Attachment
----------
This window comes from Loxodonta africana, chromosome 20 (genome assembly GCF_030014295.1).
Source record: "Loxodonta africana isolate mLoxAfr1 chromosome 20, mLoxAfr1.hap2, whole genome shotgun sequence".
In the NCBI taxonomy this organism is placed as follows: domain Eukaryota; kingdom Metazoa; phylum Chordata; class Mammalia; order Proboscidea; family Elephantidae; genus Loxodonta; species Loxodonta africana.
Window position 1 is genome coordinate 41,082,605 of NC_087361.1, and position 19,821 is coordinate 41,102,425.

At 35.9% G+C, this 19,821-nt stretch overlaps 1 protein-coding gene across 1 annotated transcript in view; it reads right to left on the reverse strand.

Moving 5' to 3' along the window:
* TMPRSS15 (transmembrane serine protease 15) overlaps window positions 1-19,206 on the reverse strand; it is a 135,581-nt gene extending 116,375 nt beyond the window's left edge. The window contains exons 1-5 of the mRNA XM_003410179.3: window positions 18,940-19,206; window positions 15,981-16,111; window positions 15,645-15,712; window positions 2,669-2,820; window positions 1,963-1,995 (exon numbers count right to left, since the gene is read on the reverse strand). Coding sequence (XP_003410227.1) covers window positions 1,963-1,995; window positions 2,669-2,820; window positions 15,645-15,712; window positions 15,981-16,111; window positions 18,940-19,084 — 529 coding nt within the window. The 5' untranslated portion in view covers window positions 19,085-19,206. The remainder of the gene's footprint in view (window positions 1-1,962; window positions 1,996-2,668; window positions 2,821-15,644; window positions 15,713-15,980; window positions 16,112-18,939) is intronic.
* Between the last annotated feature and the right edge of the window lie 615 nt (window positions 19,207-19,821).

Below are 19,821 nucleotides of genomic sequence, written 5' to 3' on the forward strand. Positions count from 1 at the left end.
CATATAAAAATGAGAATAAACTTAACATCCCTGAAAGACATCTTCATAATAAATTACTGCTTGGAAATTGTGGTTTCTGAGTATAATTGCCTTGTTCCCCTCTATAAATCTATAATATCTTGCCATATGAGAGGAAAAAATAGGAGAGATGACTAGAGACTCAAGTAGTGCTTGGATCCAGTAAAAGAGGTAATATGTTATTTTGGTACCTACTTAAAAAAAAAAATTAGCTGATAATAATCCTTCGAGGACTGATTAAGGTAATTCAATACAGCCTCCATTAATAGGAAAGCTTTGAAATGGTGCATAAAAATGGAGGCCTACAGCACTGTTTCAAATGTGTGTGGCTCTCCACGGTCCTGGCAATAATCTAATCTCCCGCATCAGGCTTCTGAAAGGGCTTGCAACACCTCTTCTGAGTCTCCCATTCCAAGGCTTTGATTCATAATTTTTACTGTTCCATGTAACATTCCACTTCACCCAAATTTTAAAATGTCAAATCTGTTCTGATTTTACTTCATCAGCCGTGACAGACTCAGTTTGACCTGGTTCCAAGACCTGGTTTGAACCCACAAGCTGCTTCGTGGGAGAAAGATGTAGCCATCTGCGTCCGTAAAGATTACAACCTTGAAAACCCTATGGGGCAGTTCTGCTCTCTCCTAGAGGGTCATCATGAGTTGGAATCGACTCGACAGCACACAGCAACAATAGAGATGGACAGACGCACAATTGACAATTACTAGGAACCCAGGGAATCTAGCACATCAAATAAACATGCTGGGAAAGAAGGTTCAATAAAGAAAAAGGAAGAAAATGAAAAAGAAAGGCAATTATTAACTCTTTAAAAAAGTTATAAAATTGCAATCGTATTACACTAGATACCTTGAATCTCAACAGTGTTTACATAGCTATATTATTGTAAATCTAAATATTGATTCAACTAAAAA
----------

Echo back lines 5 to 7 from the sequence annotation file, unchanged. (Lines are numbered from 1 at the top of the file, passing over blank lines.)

At 35.9% G+C, this 19,821-nt stretch overlaps 1 protein-coding gene across 1 annotated transcript in view; it reads right to left on the reverse strand.

Moving 5' to 3' along the window:
* TMPRSS15 (transmembrane serine protease 15) overlaps window positions 1-19,206 on the reverse strand; it is a 135,581-nt gene extending 116,375 nt beyond the window's left edge. The window contains exons 1-5 of the mRNA XM_003410179.3: window positions 18,940-19,206; window positions 15,981-16,111; window positions 15,645-15,712; window positions 2,669-2,820; window positions 1,963-1,995 (exon numbers count right to left, since the gene is read on the reverse strand). Coding sequence (XP_003410227.1) covers window positions 1,963-1,995; window positions 2,669-2,820; window positions 15,645-15,712; window positions 15,981-16,111; window positions 18,940-19,084 — 529 coding nt within the window. The 5' untranslated portion in view covers window positions 19,085-19,206. The remainder of the gene's footprint in view (window positions 1-1,962; window positions 1,996-2,668; window positions 2,821-15,644; window positions 15,713-15,980; window positions 16,112-18,939) is intronic.